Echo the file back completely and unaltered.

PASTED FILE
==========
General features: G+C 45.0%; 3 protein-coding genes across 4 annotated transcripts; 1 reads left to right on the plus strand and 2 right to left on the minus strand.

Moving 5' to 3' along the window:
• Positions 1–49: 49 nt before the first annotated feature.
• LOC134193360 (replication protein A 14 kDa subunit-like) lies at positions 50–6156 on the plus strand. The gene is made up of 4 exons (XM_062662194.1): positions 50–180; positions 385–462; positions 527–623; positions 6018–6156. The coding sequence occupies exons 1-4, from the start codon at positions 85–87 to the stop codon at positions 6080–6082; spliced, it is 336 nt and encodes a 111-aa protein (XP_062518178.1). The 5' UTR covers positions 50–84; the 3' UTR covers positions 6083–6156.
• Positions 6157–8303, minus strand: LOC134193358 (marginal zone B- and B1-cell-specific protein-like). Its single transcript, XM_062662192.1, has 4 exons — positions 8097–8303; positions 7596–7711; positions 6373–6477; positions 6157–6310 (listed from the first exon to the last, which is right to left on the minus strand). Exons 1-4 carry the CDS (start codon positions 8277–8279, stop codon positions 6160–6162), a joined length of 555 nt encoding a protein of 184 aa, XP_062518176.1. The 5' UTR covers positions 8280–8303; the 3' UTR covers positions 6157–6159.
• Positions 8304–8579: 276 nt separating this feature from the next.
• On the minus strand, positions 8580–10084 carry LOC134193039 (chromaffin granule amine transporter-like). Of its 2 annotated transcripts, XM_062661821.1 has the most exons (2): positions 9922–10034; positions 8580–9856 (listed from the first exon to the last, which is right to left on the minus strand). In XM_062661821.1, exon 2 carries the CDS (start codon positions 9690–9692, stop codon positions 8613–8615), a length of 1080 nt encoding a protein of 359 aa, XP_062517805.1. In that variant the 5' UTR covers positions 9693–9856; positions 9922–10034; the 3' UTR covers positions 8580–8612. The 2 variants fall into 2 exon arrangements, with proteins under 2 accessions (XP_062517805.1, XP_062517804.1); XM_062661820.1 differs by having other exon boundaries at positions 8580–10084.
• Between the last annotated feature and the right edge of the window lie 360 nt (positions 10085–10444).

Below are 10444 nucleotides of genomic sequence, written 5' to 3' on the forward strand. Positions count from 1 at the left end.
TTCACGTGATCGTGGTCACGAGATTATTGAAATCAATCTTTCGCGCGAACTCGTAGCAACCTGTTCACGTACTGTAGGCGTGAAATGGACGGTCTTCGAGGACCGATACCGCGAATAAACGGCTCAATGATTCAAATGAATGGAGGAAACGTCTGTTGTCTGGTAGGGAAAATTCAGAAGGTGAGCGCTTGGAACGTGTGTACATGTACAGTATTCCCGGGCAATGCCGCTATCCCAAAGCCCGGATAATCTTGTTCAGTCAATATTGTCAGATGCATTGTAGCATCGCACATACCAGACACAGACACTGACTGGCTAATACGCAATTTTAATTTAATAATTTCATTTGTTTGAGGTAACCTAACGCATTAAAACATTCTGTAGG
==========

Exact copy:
General features: G+C 45.0%; 3 protein-coding genes across 4 annotated transcripts; 1 reads left to right on the plus strand and 2 right to left on the minus strand.

Moving 5' to 3' along the window:
• Positions 1–49: 49 nt before the first annotated feature.
• LOC134193360 (replication protein A 14 kDa subunit-like) lies at positions 50–6156 on the plus strand. The gene is made up of 4 exons (XM_062662194.1): positions 50–180; positions 385–462; positions 527–623; positions 6018–6156. The coding sequence occupies exons 1-4, from the start codon at positions 85–87 to the stop codon at positions 6080–6082; spliced, it is 336 nt and encodes a 111-aa protein (XP_062518178.1). The 5' UTR covers positions 50–84; the 3' UTR covers positions 6083–6156.
• Positions 6157–8303, minus strand: LOC134193358 (marginal zone B- and B1-cell-specific protein-like). Its single transcript, XM_062662192.1, has 4 exons — positions 8097–8303; positions 7596–7711; positions 6373–6477; positions 6157–6310 (listed from the first exon to the last, which is right to left on the minus strand). Exons 1-4 carry the CDS (start codon positions 8277–8279, stop codon positions 6160–6162), a joined length of 555 nt encoding a protein of 184 aa, XP_062518176.1. The 5' UTR covers positions 8280–8303; the 3' UTR covers positions 6157–6159.
• Positions 8304–8579: 276 nt separating this feature from the next.
• On the minus strand, positions 8580–10084 carry LOC134193039 (chromaffin granule amine transporter-like). Of its 2 annotated transcripts, XM_062661821.1 has the most exons (2): positions 9922–10034; positions 8580–9856 (listed from the first exon to the last, which is right to left on the minus strand). In XM_062661821.1, exon 2 carries the CDS (start codon positions 9690–9692, stop codon positions 8613–8615), a length of 1080 nt encoding a protein of 359 aa, XP_062517805.1. In that variant the 5' UTR covers positions 9693–9856; positions 9922–10034; the 3' UTR covers positions 8580–8612. The 2 variants fall into 2 exon arrangements, with proteins under 2 accessions (XP_062517805.1, XP_062517804.1); XM_062661820.1 differs by having other exon boundaries at positions 8580–10084.
• Between the last annotated feature and the right edge of the window lie 360 nt (positions 10085–10444).

Below are 10444 nucleotides of genomic sequence, written 5' to 3' on the forward strand. Positions count from 1 at the left end.
TTCACGTGATCGTGGTCACGAGATTATTGAAATCAATCTTTCGCGCGAACTCGTAGCAACCTGTTCACGTACTGTAGGCGTGAAATGGACGGTCTTCGAGGACCGATACCGCGAATAAACGGCTCAATGATTCAAATGAATGGAGGAAACGTCTGTTGTCTGGTAGGGAAAATTCAGAAGGTGAGCGCTTGGAACGTGTGTACATGTACAGTATTCCCGGGCAATGCCGCTATCCCAAAGCCCGGATAATCTTGTTCAGTCAATATTGTCAGATGCATTGTAGCATCGCACATACCAGACACAGACACTGACTGGCTAATACGCAATTTTAATTTAATAATTTCATTTGTTTGAGGTAACCTAACGCATTAAAACATTCTGTAGG